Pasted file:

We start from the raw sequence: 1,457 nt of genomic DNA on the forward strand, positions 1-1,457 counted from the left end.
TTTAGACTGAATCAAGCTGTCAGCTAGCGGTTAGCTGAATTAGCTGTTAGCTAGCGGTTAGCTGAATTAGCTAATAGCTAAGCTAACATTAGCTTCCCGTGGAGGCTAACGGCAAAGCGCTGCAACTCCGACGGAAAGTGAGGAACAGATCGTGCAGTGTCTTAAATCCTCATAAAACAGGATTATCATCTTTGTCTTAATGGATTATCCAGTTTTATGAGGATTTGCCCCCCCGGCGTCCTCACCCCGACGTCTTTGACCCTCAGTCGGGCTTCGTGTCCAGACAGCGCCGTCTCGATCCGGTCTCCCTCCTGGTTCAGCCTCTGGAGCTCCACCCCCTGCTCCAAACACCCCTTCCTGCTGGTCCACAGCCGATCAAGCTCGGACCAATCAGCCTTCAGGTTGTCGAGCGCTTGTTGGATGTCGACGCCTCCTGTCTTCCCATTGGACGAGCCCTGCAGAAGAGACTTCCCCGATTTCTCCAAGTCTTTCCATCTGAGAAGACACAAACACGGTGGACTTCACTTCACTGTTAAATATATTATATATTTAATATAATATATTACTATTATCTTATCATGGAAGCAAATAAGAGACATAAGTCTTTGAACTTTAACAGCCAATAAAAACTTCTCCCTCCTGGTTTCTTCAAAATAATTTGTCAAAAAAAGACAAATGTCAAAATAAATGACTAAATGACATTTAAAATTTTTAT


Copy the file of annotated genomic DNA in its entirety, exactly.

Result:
We start from the raw sequence: 1,457 nt of genomic DNA on the forward strand, positions 1-1,457 counted from the left end.
TTTAGACTGAATCAAGCTGTCAGCTAGCGGTTAGCTGAATTAGCTGTTAGCTAGCGGTTAGCTGAATTAGCTAATAGCTAAGCTAACATTAGCTTCCCGTGGAGGCTAACGGCAAAGCGCTGCAACTCCGACGGAAAGTGAGGAACAGATCGTGCAGTGTCTTAAATCCTCATAAAACAGGATTATCATCTTTGTCTTAATGGATTATCCAGTTTTATGAGGATTTGCCCCCCCGGCGTCCTCACCCCGACGTCTTTGACCCTCAGTCGGGCTTCGTGTCCAGACAGCGCCGTCTCGATCCGGTCTCCCTCCTGGTTCAGCCTCTGGAGCTCCACCCCCTGCTCCAAACACCCCTTCCTGCTGGTCCACAGCCGATCAAGCTCGGACCAATCAGCCTTCAGGTTGTCGAGCGCTTGTTGGATGTCGACGCCTCCTGTCTTCCCATTGGACGAGCCCTGCAGAAGAGACTTCCCCGATTTCTCCAAGTCTTTCCATCTGAGAAGACACAAACACGGTGGACTTCACTTCACTGTTAAATATATTATATATTTAATATAATATATTACTATTATCTTATCATGGAAGCAAATAAGAGACATAAGTCTTTGAACTTTAACAGCCAATAAAAACTTCTCCCTCCTGGTTTCTTCAAAATAATTTGTCAAAAAAAGACAAATGTCAAAATAAATGACTAAATGACATTTAAAATTTTTAT